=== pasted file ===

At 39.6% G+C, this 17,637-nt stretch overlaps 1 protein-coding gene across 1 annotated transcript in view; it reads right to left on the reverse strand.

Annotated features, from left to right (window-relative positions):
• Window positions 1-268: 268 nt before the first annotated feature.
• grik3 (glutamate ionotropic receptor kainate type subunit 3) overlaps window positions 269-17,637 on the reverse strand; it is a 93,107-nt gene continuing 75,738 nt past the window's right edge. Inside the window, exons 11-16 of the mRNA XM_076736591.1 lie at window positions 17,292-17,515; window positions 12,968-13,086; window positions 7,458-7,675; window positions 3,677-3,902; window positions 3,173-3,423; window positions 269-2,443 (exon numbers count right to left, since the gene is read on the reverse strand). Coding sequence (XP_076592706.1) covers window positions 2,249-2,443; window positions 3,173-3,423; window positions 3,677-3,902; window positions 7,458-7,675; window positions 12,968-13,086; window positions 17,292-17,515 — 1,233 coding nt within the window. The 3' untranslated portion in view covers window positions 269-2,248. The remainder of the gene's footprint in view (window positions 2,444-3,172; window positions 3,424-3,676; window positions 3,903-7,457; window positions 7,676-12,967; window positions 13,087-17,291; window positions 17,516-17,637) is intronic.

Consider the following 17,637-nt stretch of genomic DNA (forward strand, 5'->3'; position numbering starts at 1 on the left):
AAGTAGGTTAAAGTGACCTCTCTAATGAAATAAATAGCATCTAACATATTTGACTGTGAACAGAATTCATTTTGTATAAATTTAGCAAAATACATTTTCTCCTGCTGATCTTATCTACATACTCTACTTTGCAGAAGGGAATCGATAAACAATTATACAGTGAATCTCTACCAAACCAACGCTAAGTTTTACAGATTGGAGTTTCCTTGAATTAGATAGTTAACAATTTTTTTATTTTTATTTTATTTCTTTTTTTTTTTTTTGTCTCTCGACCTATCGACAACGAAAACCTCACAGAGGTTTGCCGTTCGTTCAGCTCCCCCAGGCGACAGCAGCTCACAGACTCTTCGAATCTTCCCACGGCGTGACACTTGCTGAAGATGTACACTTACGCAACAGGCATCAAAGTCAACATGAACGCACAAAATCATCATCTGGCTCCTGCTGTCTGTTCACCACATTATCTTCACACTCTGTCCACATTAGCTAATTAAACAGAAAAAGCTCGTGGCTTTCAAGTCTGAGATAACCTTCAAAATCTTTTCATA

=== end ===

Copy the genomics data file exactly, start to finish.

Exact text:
At 39.6% G+C, this 17,637-nt stretch overlaps 1 protein-coding gene across 1 annotated transcript in view; it reads right to left on the reverse strand.

Annotated features, from left to right (window-relative positions):
• Window positions 1-268: 268 nt before the first annotated feature.
• grik3 (glutamate ionotropic receptor kainate type subunit 3) overlaps window positions 269-17,637 on the reverse strand; it is a 93,107-nt gene continuing 75,738 nt past the window's right edge. Inside the window, exons 11-16 of the mRNA XM_076736591.1 lie at window positions 17,292-17,515; window positions 12,968-13,086; window positions 7,458-7,675; window positions 3,677-3,902; window positions 3,173-3,423; window positions 269-2,443 (exon numbers count right to left, since the gene is read on the reverse strand). Coding sequence (XP_076592706.1) covers window positions 2,249-2,443; window positions 3,173-3,423; window positions 3,677-3,902; window positions 7,458-7,675; window positions 12,968-13,086; window positions 17,292-17,515 — 1,233 coding nt within the window. The 3' untranslated portion in view covers window positions 269-2,248. The remainder of the gene's footprint in view (window positions 2,444-3,172; window positions 3,424-3,676; window positions 3,903-7,457; window positions 7,676-12,967; window positions 13,087-17,291; window positions 17,516-17,637) is intronic.

Consider the following 17,637-nt stretch of genomic DNA (forward strand, 5'->3'; position numbering starts at 1 on the left):
AAGTAGGTTAAAGTGACCTCTCTAATGAAATAAATAGCATCTAACATATTTGACTGTGAACAGAATTCATTTTGTATAAATTTAGCAAAATACATTTTCTCCTGCTGATCTTATCTACATACTCTACTTTGCAGAAGGGAATCGATAAACAATTATACAGTGAATCTCTACCAAACCAACGCTAAGTTTTACAGATTGGAGTTTCCTTGAATTAGATAGTTAACAATTTTTTTATTTTTATTTTATTTCTTTTTTTTTTTTTTGTCTCTCGACCTATCGACAACGAAAACCTCACAGAGGTTTGCCGTTCGTTCAGCTCCCCCAGGCGACAGCAGCTCACAGACTCTTCGAATCTTCCCACGGCGTGACACTTGCTGAAGATGTACACTTACGCAACAGGCATCAAAGTCAACATGAACGCACAAAATCATCATCTGGCTCCTGCTGTCTGTTCACCACATTATCTTCACACTCTGTCCACATTAGCTAATTAAACAGAAAAAGCTCGTGGCTTTCAAGTCTGAGATAACCTTCAAAATCTTTTCATA